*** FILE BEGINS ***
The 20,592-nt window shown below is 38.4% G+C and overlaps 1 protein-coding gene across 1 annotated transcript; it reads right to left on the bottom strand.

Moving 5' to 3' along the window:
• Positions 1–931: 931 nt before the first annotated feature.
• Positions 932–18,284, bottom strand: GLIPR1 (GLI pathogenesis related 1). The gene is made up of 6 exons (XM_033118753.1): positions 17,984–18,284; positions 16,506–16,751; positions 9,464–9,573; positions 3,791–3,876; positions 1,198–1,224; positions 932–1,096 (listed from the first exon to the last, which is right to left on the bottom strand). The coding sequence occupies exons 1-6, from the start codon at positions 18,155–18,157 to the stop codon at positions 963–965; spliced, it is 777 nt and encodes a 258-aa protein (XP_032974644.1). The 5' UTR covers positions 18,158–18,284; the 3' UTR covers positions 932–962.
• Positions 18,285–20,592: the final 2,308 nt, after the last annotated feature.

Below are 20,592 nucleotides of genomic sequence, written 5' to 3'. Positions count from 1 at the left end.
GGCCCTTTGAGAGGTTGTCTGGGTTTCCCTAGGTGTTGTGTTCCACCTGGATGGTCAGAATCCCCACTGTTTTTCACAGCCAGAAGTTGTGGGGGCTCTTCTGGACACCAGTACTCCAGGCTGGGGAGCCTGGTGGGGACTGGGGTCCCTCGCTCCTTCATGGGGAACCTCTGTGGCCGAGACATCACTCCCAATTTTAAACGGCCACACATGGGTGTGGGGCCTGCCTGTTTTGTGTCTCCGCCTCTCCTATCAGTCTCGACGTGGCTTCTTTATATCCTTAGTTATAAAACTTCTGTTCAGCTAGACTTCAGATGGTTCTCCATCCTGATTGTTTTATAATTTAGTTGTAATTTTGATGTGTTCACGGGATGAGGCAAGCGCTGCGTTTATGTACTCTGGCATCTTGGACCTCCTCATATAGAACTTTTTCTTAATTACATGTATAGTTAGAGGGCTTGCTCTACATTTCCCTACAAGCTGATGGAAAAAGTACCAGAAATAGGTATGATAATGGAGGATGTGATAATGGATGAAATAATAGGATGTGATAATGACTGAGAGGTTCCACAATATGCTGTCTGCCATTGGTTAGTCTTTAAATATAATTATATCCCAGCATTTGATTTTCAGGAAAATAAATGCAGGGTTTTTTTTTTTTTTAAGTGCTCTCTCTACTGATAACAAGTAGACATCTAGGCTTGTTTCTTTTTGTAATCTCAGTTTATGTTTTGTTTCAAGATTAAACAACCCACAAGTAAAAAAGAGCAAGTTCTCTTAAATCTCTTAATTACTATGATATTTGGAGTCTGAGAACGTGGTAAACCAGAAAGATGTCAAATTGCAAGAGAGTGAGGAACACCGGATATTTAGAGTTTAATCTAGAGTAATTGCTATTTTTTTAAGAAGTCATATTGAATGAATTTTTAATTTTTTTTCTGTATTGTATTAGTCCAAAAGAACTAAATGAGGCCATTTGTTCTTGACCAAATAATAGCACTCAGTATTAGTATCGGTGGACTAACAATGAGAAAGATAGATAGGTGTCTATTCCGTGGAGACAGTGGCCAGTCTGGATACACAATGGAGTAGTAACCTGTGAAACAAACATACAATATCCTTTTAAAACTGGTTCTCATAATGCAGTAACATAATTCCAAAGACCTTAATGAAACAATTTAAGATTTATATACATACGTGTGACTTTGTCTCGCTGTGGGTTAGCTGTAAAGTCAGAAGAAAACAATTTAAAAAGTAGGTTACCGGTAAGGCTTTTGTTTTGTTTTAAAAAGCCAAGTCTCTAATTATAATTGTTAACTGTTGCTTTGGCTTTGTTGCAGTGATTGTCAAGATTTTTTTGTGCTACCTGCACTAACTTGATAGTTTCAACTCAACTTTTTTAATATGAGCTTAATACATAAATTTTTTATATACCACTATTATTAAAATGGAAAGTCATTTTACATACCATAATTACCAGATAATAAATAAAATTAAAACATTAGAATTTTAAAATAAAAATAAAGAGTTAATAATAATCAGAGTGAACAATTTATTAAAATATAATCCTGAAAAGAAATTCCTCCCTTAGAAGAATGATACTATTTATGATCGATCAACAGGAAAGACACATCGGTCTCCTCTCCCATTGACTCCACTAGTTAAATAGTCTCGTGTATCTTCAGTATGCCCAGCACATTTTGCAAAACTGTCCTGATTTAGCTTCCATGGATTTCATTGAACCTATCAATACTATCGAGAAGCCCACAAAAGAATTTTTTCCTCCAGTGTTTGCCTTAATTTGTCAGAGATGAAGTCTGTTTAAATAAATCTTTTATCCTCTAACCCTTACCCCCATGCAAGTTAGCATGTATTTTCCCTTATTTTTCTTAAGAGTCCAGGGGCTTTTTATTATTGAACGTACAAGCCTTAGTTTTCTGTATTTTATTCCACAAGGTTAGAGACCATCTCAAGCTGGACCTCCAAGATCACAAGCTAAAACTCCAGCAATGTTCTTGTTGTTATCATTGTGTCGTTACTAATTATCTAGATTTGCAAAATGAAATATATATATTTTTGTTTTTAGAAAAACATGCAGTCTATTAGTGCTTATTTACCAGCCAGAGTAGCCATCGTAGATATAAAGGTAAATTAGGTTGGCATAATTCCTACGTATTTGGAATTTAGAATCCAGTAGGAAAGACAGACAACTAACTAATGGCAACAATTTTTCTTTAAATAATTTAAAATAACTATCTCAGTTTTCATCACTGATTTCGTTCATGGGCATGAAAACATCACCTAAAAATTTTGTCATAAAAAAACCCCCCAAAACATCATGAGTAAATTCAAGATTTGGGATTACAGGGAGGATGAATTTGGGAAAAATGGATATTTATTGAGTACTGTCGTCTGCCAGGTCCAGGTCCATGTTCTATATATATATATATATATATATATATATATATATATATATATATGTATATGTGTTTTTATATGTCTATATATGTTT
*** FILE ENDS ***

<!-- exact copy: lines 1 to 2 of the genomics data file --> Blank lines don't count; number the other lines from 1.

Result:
The 20,592-nt window shown below is 38.4% G+C and overlaps 1 protein-coding gene across 1 annotated transcript; it reads right to left on the bottom strand.

Moving 5' to 3' along the window: